The Green Dragon is a traditional timbered olde worlde country pub by the village green in Sambourne (which is about a couple of miles south of Redditch / a mile west of Studley). It has a proper restaurant, but that wasn't open when we got there - I should imagine that it is reserved for when there are more people eating. There was, however, and area of the bar set away round the corner from where the locals were drinking and smoking, and that was laid out for food. It was empty when we got there, although a couple of the other tables filled later on.
The service was fab and friendly throughout: although it was accurate it couldn't be called slick, and was therefore exactly what I feel suits a country pub of that sort. the waitress was also quite cute, which always helps. :-)
The food was also very yummy. I opted for the goats cheese starter, and got a sizeable slab of cheese, melted onto a round piece of toast, all of which was perched on top of a mixed salad. My dining companion had kindly remembered to tell the waitress about my pepper allergy (I always forget and end up having to leave the salad) and she got the chef to modify it accordingly, whilst ensuring that the peppers still came in his food. It's things like that which make me happy about service. I can't remember what Simon had for starter, but I don't recall any complaints about it either.
For main course I went for the medallions of beef in a Diane sauce, accompanied by mashed potato and mixed vegetables. Very very nice. The beef was tender and done medium rare as I asked, and was rather better than the fillet steak Diane I had in Pinocchio's last Thursday. Simon's main course was some sort of duck stir fry, which looked lovely.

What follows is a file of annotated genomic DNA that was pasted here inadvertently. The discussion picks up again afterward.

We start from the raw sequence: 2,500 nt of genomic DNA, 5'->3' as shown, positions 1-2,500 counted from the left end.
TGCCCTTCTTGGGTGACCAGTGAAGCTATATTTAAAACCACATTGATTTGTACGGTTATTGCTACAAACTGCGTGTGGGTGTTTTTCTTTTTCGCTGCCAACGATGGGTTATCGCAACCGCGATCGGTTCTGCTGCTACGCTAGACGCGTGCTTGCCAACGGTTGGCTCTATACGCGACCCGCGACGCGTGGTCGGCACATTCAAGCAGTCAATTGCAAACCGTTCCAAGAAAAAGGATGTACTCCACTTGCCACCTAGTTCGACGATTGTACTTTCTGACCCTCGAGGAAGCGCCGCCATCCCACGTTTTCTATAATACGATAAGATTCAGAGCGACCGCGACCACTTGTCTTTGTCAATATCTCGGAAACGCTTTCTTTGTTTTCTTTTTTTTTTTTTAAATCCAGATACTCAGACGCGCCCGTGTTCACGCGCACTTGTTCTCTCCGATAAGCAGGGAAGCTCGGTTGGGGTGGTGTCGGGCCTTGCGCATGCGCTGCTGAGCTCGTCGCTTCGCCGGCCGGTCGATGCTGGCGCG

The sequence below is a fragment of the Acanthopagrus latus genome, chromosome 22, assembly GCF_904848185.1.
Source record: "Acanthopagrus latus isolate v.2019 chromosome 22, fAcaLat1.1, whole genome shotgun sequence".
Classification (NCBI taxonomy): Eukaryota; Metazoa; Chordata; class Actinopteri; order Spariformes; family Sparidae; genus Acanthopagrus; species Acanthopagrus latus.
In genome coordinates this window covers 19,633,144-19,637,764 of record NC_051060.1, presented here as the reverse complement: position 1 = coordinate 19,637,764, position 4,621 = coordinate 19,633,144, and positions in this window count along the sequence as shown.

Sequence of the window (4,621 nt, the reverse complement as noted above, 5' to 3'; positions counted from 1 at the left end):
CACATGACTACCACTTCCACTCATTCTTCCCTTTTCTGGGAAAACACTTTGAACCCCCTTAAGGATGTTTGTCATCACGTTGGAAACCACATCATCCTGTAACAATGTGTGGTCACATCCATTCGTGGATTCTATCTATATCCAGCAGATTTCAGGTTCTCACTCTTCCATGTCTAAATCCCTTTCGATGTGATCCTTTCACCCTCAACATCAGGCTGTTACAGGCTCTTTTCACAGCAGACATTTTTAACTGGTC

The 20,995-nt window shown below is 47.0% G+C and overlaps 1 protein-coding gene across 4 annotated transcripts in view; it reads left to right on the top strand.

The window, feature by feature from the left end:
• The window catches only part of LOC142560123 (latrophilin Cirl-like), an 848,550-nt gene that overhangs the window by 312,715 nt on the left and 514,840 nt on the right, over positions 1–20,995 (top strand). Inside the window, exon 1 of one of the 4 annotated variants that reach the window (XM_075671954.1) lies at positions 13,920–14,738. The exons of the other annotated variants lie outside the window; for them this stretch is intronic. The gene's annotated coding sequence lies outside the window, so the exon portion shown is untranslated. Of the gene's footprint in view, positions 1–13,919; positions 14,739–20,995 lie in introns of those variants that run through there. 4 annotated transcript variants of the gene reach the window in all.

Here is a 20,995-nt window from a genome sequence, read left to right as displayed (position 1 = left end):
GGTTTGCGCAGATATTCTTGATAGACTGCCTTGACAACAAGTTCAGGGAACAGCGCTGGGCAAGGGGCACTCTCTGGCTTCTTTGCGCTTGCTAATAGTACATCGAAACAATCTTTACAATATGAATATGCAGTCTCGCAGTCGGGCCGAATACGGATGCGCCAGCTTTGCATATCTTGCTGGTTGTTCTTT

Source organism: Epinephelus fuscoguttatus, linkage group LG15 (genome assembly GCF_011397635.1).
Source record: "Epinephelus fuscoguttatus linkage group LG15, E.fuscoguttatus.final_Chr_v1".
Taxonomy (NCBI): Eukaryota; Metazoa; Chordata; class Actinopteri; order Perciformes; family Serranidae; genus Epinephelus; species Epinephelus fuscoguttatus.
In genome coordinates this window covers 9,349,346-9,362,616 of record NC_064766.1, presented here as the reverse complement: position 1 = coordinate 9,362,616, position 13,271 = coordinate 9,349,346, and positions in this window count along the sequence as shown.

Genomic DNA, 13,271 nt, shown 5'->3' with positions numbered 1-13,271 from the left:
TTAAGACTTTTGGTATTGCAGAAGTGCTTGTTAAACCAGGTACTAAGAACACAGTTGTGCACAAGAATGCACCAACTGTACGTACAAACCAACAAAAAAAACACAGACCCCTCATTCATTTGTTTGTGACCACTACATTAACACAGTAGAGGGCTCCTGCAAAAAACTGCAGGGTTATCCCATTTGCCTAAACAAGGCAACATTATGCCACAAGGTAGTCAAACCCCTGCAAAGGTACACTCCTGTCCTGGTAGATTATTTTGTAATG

The pudding menu was remarkable for its lack of chocolatey goodness, which was fine by me. In fact, it had far more choice than I'm used to on a dessert menu, as it contained some good old fashioned English puddings as well as favourites such as cheesecake and creme brulee. I eventually chose the apple and rhubarb crumble with custard, and Simon chose the apple pie with custard. Both were very very good.
The coffee afterwards was okay, and it was nice to find somewhere that's happy to offer decaffeinated as an option. It was even nicer to find somewhere within striking distance of Birmingham that serves a lovely pint of Adnam's Broadside. Hurrah! I think I might be going back, especially given that it worked out at 25 quid a head for that little lot, and I felt replete afterwards. Highly recommended.
Oh, and I forgot to mention that there were two troupes of dancers out on the village green whilst it was still light - one troupe of morris women in pinafores and clogs, and a troupe of morris men with blacked up faces, bells, ragged clothing and the likes of tail coats. I didn't think they could be proper morris men because they were almost all under 35. They were clearly having a whale of a time 9with Mr Adnam's assistance) and once it got dark they came in and danced around in the bar, which was quite entertaining. It was possible to avoid them entirely by staying in the room where the food was being served, but they were too much fun to want to miss!
(NB I am not so uncool as to find Morris men entertaining generally, but this lot were a giggle)